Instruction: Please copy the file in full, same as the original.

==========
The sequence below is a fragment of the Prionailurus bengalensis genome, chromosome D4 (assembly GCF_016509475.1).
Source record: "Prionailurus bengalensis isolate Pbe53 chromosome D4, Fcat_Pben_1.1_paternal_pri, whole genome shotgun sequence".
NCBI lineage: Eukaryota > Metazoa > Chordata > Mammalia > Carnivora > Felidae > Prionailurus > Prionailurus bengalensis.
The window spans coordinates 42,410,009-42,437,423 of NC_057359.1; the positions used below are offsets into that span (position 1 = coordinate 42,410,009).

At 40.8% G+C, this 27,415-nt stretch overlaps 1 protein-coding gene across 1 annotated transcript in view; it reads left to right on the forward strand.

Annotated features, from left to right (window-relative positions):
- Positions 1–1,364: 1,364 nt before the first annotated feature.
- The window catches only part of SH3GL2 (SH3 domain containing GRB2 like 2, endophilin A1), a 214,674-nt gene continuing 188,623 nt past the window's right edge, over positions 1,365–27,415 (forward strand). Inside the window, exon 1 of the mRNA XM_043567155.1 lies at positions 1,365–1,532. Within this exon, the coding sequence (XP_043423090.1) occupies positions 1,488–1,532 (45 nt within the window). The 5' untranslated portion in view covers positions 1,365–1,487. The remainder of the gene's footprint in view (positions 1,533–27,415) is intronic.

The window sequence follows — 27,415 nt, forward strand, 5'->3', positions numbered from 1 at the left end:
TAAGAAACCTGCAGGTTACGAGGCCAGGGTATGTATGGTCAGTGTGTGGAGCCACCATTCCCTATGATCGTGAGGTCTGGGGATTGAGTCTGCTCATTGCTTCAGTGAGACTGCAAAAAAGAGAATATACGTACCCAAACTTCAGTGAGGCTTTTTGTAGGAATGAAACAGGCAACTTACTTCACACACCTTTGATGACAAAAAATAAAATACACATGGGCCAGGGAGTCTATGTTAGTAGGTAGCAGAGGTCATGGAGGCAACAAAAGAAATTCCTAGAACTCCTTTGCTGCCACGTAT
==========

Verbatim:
The sequence below is a fragment of the Prionailurus bengalensis genome, chromosome D4 (assembly GCF_016509475.1).
Source record: "Prionailurus bengalensis isolate Pbe53 chromosome D4, Fcat_Pben_1.1_paternal_pri, whole genome shotgun sequence".
NCBI lineage: Eukaryota > Metazoa > Chordata > Mammalia > Carnivora > Felidae > Prionailurus > Prionailurus bengalensis.
The window spans coordinates 42,410,009-42,437,423 of NC_057359.1; the positions used below are offsets into that span (position 1 = coordinate 42,410,009).

At 40.8% G+C, this 27,415-nt stretch overlaps 1 protein-coding gene across 1 annotated transcript in view; it reads left to right on the forward strand.

Annotated features, from left to right (window-relative positions):
- Positions 1–1,364: 1,364 nt before the first annotated feature.
- The window catches only part of SH3GL2 (SH3 domain containing GRB2 like 2, endophilin A1), a 214,674-nt gene continuing 188,623 nt past the window's right edge, over positions 1,365–27,415 (forward strand). Inside the window, exon 1 of the mRNA XM_043567155.1 lies at positions 1,365–1,532. Within this exon, the coding sequence (XP_043423090.1) occupies positions 1,488–1,532 (45 nt within the window). The 5' untranslated portion in view covers positions 1,365–1,487. The remainder of the gene's footprint in view (positions 1,533–27,415) is intronic.

The window sequence follows — 27,415 nt, forward strand, 5'->3', positions numbered from 1 at the left end:
TAAGAAACCTGCAGGTTACGAGGCCAGGGTATGTATGGTCAGTGTGTGGAGCCACCATTCCCTATGATCGTGAGGTCTGGGGATTGAGTCTGCTCATTGCTTCAGTGAGACTGCAAAAAAGAGAATATACGTACCCAAACTTCAGTGAGGCTTTTTGTAGGAATGAAACAGGCAACTTACTTCACACACCTTTGATGACAAAAAATAAAATACACATGGGCCAGGGAGTCTATGTTAGTAGGTAGCAGAGGTCATGGAGGCAACAAAAGAAATTCCTAGAACTCCTTTGCTGCCACGTAT